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December 2, 2011

News & Features

Time, deals make the week after Christmas a big time to buy

USA Today


Amber Barnett helps customer Evonne McGuire as she checks out a Fiat 500 at a Fiat dealership in Austin, Texas. Late December is a peak period for auto sales. (Erich Schlegel / The New York Times)


A prize wheel was set up for customers at the Gary Lang Auto Group dealership in McHenry, Ill., during last year's holiday sales. (Peter Wynn Thompson/The New York Times)

Despite ads showing a brand-new car (complete with big red bow) in the driveway on Christmas morning, one of the biggest sales periods of the year actually comes after Santa has headed back to the North Pole.

Many auto dealers do up to 70 percent of their December business in the week after Christmas, says James O'Sullivan, CEO of Mazda North America. Some don't even bother to advertise much until right before Christmas, recognizing that it would be hard to get most consumers' attention, he says.

"December is not the biggest selling month of the year," says O'Sullivan, but Dec. 26 to Jan. 1 is the "most intense selling week of the year."

Several factors make the post-Christmas/pre-New Year's period a bountiful one for the car business. One of the biggest is that many people are off work and kids are home from college, so there's time for families to shop.

"In the car business, weekends are our big-volume days," says Shaun Del Grande, whose California dealership chain sells brands including Honda, Toyota, Subaru and Mazda. From Dec. 26 through Jan. 1, though, "Every day is like a weekend."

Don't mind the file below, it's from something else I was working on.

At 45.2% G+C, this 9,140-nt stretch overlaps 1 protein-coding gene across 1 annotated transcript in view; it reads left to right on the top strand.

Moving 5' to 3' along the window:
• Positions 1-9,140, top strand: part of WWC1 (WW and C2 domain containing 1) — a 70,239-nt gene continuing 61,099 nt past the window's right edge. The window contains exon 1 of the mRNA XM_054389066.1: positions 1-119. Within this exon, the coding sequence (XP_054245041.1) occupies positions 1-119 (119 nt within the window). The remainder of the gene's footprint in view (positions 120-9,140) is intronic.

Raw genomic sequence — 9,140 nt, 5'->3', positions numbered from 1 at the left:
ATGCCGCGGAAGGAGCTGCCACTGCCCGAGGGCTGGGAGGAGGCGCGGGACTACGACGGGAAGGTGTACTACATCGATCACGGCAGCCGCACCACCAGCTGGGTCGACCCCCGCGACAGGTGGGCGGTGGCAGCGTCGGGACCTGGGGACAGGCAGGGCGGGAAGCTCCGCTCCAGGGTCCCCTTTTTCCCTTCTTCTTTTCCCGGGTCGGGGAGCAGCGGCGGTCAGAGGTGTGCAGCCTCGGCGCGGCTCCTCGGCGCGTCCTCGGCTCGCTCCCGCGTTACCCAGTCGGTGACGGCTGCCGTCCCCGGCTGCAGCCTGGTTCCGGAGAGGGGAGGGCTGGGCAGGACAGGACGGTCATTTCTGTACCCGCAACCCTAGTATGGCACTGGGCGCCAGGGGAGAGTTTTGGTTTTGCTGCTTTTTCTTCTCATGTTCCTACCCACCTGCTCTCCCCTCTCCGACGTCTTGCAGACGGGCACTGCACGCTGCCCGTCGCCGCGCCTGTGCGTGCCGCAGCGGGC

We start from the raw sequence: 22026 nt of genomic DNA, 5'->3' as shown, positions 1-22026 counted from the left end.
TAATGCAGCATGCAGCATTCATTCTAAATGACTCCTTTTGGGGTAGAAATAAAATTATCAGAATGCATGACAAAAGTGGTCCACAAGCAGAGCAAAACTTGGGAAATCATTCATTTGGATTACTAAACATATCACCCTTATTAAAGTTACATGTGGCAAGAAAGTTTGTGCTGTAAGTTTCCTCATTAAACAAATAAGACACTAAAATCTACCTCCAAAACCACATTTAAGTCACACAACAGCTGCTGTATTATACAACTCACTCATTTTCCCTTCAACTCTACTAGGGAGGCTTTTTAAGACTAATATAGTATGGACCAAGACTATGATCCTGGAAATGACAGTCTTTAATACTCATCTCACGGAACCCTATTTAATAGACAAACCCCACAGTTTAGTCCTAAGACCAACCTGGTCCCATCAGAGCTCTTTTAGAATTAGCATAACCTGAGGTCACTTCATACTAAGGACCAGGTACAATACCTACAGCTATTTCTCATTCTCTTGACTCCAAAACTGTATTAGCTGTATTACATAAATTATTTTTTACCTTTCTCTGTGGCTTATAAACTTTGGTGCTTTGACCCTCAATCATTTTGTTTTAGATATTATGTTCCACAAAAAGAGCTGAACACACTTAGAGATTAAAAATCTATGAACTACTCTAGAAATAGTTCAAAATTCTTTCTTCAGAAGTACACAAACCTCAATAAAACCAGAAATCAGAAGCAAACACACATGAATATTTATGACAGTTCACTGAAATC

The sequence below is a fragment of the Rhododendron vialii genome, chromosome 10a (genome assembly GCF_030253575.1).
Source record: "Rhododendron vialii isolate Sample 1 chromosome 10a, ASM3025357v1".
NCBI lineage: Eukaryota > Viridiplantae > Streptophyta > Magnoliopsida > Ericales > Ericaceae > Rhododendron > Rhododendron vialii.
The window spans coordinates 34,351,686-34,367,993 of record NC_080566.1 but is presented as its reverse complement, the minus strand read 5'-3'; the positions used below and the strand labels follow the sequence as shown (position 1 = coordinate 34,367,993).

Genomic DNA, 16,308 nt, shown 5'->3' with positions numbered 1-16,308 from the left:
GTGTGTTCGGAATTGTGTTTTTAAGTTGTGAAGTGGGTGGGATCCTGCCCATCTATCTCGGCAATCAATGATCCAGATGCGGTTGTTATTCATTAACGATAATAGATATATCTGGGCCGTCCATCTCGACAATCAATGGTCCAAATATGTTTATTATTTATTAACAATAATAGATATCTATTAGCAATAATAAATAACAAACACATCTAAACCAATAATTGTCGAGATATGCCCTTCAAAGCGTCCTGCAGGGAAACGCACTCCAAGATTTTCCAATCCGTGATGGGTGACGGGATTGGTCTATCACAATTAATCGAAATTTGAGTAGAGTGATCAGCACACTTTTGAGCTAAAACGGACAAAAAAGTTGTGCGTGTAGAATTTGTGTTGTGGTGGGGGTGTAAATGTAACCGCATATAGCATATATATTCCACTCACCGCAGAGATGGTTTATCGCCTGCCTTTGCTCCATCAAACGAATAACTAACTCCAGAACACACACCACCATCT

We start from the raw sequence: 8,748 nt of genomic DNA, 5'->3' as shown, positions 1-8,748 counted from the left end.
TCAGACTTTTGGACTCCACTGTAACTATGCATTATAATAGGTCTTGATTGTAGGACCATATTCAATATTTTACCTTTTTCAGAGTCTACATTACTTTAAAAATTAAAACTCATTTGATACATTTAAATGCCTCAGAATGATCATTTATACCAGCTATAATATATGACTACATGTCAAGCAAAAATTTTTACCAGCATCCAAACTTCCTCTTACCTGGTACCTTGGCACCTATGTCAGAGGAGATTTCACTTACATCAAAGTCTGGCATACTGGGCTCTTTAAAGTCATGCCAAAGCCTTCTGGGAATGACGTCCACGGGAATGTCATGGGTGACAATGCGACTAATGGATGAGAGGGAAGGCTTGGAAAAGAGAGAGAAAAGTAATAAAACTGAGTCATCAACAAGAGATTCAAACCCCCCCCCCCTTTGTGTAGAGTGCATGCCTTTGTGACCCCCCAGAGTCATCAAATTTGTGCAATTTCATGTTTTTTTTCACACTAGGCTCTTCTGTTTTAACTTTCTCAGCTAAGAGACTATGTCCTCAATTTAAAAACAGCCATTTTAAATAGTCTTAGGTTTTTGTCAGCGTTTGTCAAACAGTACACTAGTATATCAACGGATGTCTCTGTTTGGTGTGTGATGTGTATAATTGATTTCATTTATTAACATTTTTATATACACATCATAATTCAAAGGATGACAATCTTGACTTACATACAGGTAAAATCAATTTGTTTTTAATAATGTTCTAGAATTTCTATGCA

Car shopping tips
  • Looking to buy once the presents are open? Here are a few tips to keep in mind:
  • Stay in the shopping mood. Get quotes from several dealers for the model you want. You can do this in person, but if you do it via email you'll have a written record and more time at home with your family.
  • Start your post-holiday diet later. Try not to negotiate or sign anything when you're tired or hungry. You're more likely to miss the fine print or to stop negotiating so you can go home.
  • Shop for financing before banks close for the holidays. The dealer might offer the best loan, but you won't know for sure until you check around. Getting insurance quotes may also be more convenient before staffers go on vacation and offices close.

There's also pent-up demand among consumers who have held back on big-ticket purchases the past few years, says James Bell, executive market analyst at Kelley Blue Book. And many people know that "at the end of the month, dealers are a little more willing to wheel and deal." Those hoping to get a tax deduction for a new model bought or leased for business also may be rushing to buy before the end of the year, Bell says.

People are clearly still in the mood to shop after Christmas. Kathy Grannis, spokeswoman for the National Retail Federation, says Dec. 26 is among the busiest shopping days of the year, and the week after Christmas can account for up to 15 percent of holiday sales for non-auto retailers.

Luxury-car sales often get a big bump in the post-Christmas week if the stock market gets a boost from strong retail sales. Luxury-car buyers typically own the most stock outside of their retirement programs, says Paul Taylor, chief economist for the National Automobile Dealers Association, and are likely to feel more confident in big-ticket purchases when the markets are up.

Although the incredible deals of 2008 and '09 are over, carmakers are still providing sales and incentives. Japanese automakers, trying to recover from production slowdowns after the March earthquake and tsunami, are offering some of their best deals ever.

"It truly is the 'perfect storm,' " Del Grande says. "It's like our version of Black Friday, but we get it for a whole week."


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